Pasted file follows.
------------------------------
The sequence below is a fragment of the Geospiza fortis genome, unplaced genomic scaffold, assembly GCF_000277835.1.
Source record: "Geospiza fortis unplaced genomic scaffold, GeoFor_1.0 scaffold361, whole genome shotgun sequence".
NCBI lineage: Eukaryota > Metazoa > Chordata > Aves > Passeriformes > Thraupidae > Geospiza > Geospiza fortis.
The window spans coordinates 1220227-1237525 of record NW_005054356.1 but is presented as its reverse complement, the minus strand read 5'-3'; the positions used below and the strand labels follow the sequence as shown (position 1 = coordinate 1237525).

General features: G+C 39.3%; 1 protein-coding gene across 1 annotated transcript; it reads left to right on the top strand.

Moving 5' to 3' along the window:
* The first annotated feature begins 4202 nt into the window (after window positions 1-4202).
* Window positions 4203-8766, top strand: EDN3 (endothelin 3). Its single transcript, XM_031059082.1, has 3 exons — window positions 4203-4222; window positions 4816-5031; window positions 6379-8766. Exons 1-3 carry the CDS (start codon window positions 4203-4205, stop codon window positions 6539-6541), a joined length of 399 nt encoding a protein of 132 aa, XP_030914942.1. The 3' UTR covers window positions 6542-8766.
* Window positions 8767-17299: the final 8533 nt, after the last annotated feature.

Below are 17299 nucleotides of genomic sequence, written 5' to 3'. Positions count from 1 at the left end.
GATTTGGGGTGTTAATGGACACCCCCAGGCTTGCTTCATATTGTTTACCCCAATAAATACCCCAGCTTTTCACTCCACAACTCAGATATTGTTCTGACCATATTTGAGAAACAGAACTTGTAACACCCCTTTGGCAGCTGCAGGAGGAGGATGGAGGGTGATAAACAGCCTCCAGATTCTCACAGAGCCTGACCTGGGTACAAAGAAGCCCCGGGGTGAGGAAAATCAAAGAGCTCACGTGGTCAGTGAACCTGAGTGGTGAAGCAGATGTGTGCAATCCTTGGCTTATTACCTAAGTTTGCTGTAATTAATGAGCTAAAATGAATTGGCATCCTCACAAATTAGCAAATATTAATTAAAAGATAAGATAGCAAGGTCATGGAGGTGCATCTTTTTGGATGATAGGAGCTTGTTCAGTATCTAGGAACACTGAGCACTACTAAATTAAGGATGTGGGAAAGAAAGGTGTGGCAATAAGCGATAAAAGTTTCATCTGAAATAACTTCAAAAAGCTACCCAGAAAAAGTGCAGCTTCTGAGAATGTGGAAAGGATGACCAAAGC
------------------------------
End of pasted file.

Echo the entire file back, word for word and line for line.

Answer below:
The sequence below is a fragment of the Geospiza fortis genome, unplaced genomic scaffold, assembly GCF_000277835.1.
Source record: "Geospiza fortis unplaced genomic scaffold, GeoFor_1.0 scaffold361, whole genome shotgun sequence".
NCBI lineage: Eukaryota > Metazoa > Chordata > Aves > Passeriformes > Thraupidae > Geospiza > Geospiza fortis.
The window spans coordinates 1220227-1237525 of record NW_005054356.1 but is presented as its reverse complement, the minus strand read 5'-3'; the positions used below and the strand labels follow the sequence as shown (position 1 = coordinate 1237525).

General features: G+C 39.3%; 1 protein-coding gene across 1 annotated transcript; it reads left to right on the top strand.

Moving 5' to 3' along the window:
* The first annotated feature begins 4202 nt into the window (after window positions 1-4202).
* Window positions 4203-8766, top strand: EDN3 (endothelin 3). Its single transcript, XM_031059082.1, has 3 exons — window positions 4203-4222; window positions 4816-5031; window positions 6379-8766. Exons 1-3 carry the CDS (start codon window positions 4203-4205, stop codon window positions 6539-6541), a joined length of 399 nt encoding a protein of 132 aa, XP_030914942.1. The 3' UTR covers window positions 6542-8766.
* Window positions 8767-17299: the final 8533 nt, after the last annotated feature.

Below are 17299 nucleotides of genomic sequence, written 5' to 3'. Positions count from 1 at the left end.
GATTTGGGGTGTTAATGGACACCCCCAGGCTTGCTTCATATTGTTTACCCCAATAAATACCCCAGCTTTTCACTCCACAACTCAGATATTGTTCTGACCATATTTGAGAAACAGAACTTGTAACACCCCTTTGGCAGCTGCAGGAGGAGGATGGAGGGTGATAAACAGCCTCCAGATTCTCACAGAGCCTGACCTGGGTACAAAGAAGCCCCGGGGTGAGGAAAATCAAAGAGCTCACGTGGTCAGTGAACCTGAGTGGTGAAGCAGATGTGTGCAATCCTTGGCTTATTACCTAAGTTTGCTGTAATTAATGAGCTAAAATGAATTGGCATCCTCACAAATTAGCAAATATTAATTAAAAGATAAGATAGCAAGGTCATGGAGGTGCATCTTTTTGGATGATAGGAGCTTGTTCAGTATCTAGGAACACTGAGCACTACTAAATTAAGGATGTGGGAAAGAAAGGTGTGGCAATAAGCGATAAAAGTTTCATCTGAAATAACTTCAAAAAGCTACCCAGAAAAAGTGCAGCTTCTGAGAATGTGGAAAGGATGACCAAAGC